Amsterdam is the most bicycle-friendly large city in the world with hundreds of bike paths, bike racks, and several guarded bike storage garages.  Last year, there were about 465,000 registered bicycles in the city.  Bikes are used by all socio-economic groups because of their convenience, Amsterdam’s small size, the 400 km of bike paths,the flat terrain, and the arguable inconvenience of driving an automobile (streets are narrow and crowded and parking is expensive). The bike paths are coloured brown to differentiate them from pedestrian sidewalks and they have their own traffic lights. A wide variety of bicycles- road bikes, mountain bikes, racing bikes and even recumbent bikes are used, but the vast majority are second-hand, older-model, heavy bikes with one gear and back-pedal coaster brakes. Luckily, bicycle traffic is relatively safe with only an average of 18 bike-related deaths each year.

On a side note, while there may be plenty of bikes in Amsterdam, there’s no shortage of house boats either!  In the old days, when the canals were still used for transport of merchandise, living on a houseboat was a sign of poverty in Amsterdam.
 But as their transport function dwindled in the last century, the old ‘industrial’ canals became upmarket residential areas. Old warehouses on the canalsides were converted to deluxe apparment complexes and the barges that supplied them began new lives as comfortable houseboats with ample living spaces in their former cargo holds. Many have been afloat for more than a century, the oldest being built in 1840 as a waterboat for fresh drinking water.  A neat fact: all stationary houseboats are connected to city sewage and water supplies.

For lunch, we wanted to try another traditional Dutch cuisine…pancakes!  And, of course, we had to have the best of the best, so we went to The Pancake Bakery.  Yes, we got there at their opening time and still had to wait about 45 minutes to get a table, but it was SO SO SO worth it.  Now, those of you who really know me know that very few things rank hire on my list than breakfast carbs, so this was the meal I’d been waiting for!  And it didn’t disappoint!  The menu offers every single topping- both savory and sweet- for a pancake that your mind can fathom.  I’m talking hundreds of combinations here, folks!  Oh my goodness, I knew with each bite that I’d died and gone to Heaven…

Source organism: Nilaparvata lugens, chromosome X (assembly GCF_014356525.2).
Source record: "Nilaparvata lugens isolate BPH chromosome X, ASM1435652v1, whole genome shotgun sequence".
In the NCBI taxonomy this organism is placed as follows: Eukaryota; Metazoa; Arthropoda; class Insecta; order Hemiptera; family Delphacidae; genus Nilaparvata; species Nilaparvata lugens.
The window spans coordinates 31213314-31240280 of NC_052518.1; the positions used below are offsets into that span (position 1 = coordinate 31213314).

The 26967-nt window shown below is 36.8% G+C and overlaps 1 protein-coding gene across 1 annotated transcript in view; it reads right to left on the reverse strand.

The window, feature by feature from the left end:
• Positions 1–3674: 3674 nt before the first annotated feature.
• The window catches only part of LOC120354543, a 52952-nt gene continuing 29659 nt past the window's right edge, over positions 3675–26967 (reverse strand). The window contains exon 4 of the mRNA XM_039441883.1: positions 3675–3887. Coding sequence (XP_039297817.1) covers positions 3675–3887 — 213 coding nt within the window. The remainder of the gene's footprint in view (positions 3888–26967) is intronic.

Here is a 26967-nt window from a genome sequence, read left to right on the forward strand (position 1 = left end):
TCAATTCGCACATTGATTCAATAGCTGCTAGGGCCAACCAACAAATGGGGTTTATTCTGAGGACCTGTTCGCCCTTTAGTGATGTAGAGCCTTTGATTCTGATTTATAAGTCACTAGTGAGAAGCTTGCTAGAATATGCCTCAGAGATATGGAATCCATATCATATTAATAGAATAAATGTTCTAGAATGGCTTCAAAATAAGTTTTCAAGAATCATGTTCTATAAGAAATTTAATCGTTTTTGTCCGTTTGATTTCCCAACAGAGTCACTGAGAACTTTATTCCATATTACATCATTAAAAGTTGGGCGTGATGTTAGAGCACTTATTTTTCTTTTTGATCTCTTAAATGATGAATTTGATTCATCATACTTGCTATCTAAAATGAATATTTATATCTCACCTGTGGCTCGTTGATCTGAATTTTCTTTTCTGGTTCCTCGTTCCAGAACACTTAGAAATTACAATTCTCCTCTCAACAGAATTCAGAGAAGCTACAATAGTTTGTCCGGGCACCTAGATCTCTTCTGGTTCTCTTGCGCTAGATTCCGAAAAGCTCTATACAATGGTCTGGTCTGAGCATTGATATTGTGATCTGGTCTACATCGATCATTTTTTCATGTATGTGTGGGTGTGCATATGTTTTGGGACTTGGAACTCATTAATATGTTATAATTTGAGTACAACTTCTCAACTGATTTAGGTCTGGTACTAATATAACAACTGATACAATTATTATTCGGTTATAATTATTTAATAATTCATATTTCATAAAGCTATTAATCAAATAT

We each started with a ‘savory-‘ chicken and cheese for me, ham, cheese and onions for John- followed by a ‘sweet-‘ cinnamon sugar profiteroles for me, Nutella and banana for John.  I suppose I should tell you that their pancakes are about 14″ in diameter (think small pizza) and the consistency somewhere between a French crepe and an American flapjack.  Oh, and their secret ingredient for getting the nice crispy edges with a hint of saltiness?  Leftover bacon grease.  (*Disclaimer- I didn’t learn this secret until after the fact or I wouldn’t have eaten them.  Oh who am I kidding, I TOTALLY would’ve still eaten them! Ha!)

The Pancake Bakery...Who would've thought such an institution would look so unassuming!

My chicken and cheese pancake (the 'toppings' are actually sandwiched between two thin pancakes for a 'baked in' taste)...See how huge they are?!

John's Banana and Nutella Dessert Pancake (Bananas baked in and a big cup of Nutella (hazelnut chocolate for those of you living under a rock) to spread on top...)

My Cinnamon Sugar Dessert Profiteroles (silver dollar-sized mini pancakes, another Dutch specialty)...

And before you ask, yes we ate all of the above.  Every.Last.Bite.  Mmmm…Moving on, next we were off to the Heineken Brewery, one of the highlights for my husband who has aspirations of opening a brewery one day. 🙂 (I can say that he makes a mean home brew, too!)  The company was started here in Amsterdam in 1873.  Today, it’s brewed in 39 countries worldwide, with the majority still being produced in the Netherlands.

The Heineken Brewery

Heineken, through the years...

First bottle...

Where the magic happens 🙂

The Heineken Horses, rivals of the Budweiser Clydesdales 🙂

Sampling the brew after the tour...

Probably one of my favorite pictures of us...Classic John and Erin 🙂

Still full from our ginormous pancake lunch- and now some added Heineken delight- we decided to skip dinner altogether and just take our time getting back to the hotel.  Along the way, we found ourselves at an uber-crowded, jam packed outdoor market selling everything from fresh fish to surplus Army clothing.  Best part?  There was a vendor making fresh stroopwafels, one of the last traditional Dutch delicacies we’d yet to sample.  So what are stroopwafels?  They’re thin, crispy waffle cookies (the dough is actually mashed onto a waffle iron) sandwiching a layer of caramel.  Let’s just say I was in Heaven twice that day!

A stroopwafel street vendor, selling them as fast as he can make them...

A true foodie, needing you to actually SEE the warm, gooey deliciousness between the fresh, crispy waffles...

Mmmm, Mmmm...Good. 🙂

There you have it!  After eating, drinking, and playing our way through Amsterdam, I think it’s safe to say that our Dutch adventure was a success!  We had a great time celebrating John’s birthday (although that would’ve been true even if we’d camped out in a fort in our living room for the weekend!) and squeezing every last drop out of our last (for this time!) European hoorah.  Traffic even cooperated with us for the 6 hour drive home, leaving us just enough time to enjoy (lots of) birthday cake!

‘Til next time…

One Response to “Groeten van Nederland!”

Trackbacks/Pingbacks

  1. Hallo, Amsterdam! | Thomas Wanderings... - October 3, 2016

    […] his favorite delicacies, and one delicious homemade bake by yours truly❤. You can check that out here , along with all the nitty gritty details about the Netherlands and its capital […]